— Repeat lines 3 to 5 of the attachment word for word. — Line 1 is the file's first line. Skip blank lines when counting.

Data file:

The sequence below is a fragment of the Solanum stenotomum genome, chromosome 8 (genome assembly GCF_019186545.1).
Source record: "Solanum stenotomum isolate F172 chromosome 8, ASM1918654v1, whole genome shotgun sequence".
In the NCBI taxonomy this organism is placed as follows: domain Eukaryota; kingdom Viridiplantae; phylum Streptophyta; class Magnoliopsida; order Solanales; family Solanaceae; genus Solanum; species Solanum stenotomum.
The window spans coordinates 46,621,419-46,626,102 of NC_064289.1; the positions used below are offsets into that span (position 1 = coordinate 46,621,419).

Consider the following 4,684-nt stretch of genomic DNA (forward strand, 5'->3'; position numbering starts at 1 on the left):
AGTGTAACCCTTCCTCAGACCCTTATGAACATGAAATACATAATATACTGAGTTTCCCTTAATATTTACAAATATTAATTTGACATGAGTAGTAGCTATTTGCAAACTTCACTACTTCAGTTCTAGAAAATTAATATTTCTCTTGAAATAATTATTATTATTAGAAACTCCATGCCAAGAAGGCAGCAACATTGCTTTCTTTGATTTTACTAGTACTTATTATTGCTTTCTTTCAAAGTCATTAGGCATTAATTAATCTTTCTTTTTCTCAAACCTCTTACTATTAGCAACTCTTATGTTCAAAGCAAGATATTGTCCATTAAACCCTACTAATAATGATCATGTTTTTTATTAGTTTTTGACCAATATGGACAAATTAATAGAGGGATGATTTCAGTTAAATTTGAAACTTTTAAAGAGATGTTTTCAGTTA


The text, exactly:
In the NCBI taxonomy this organism is placed as follows: domain Eukaryota; kingdom Viridiplantae; phylum Streptophyta; class Magnoliopsida; order Solanales; family Solanaceae; genus Solanum; species Solanum stenotomum.
The window spans coordinates 46,621,419-46,626,102 of NC_064289.1; the positions used below are offsets into that span (position 1 = coordinate 46,621,419).

Consider the following 4,684-nt stretch of genomic DNA (forward strand, 5'->3'; position numbering starts at 1 on the left):